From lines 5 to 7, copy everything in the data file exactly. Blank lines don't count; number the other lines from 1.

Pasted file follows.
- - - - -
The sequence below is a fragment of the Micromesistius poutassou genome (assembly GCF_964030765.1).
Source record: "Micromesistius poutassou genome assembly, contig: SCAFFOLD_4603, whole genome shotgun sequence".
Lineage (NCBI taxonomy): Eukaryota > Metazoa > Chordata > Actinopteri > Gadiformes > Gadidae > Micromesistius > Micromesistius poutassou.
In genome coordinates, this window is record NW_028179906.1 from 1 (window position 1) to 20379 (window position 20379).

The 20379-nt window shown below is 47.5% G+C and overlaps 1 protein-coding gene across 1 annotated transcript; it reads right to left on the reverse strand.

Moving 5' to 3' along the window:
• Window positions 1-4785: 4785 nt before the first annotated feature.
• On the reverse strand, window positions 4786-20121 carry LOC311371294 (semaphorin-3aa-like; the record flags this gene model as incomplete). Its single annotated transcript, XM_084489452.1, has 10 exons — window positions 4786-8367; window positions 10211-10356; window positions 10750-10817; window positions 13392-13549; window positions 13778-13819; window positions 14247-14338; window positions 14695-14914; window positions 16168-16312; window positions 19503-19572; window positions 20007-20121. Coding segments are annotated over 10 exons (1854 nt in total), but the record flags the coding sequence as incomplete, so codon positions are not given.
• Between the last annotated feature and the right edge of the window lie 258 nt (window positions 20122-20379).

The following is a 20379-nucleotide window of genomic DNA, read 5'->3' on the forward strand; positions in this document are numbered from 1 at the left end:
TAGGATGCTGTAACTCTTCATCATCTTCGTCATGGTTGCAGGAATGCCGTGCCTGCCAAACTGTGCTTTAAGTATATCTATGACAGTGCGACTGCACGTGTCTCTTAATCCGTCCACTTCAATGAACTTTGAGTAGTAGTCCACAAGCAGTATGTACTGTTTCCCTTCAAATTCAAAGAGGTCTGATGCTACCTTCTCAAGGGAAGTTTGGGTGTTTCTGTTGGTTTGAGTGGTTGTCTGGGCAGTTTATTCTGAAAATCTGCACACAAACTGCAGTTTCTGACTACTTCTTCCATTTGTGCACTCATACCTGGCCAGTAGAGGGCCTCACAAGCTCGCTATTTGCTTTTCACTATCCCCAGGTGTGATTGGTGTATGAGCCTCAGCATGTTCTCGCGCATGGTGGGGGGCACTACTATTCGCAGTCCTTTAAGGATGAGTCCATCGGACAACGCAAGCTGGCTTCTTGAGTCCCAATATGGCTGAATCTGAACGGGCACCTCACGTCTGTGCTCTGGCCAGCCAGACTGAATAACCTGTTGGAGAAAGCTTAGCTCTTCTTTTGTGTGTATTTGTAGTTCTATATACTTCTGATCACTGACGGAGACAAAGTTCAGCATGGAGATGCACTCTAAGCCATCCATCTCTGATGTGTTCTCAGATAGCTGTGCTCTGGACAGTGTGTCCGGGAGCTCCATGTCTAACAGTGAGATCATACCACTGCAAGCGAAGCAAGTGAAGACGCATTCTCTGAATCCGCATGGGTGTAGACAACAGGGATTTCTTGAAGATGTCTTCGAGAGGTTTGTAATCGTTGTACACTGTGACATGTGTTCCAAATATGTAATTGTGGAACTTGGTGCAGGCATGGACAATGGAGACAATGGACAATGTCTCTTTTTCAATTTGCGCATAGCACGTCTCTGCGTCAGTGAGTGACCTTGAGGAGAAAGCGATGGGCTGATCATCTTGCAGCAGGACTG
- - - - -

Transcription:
The 20379-nt window shown below is 47.5% G+C and overlaps 1 protein-coding gene across 1 annotated transcript; it reads right to left on the reverse strand.

Moving 5' to 3' along the window:
• Window positions 1-4785: 4785 nt before the first annotated feature.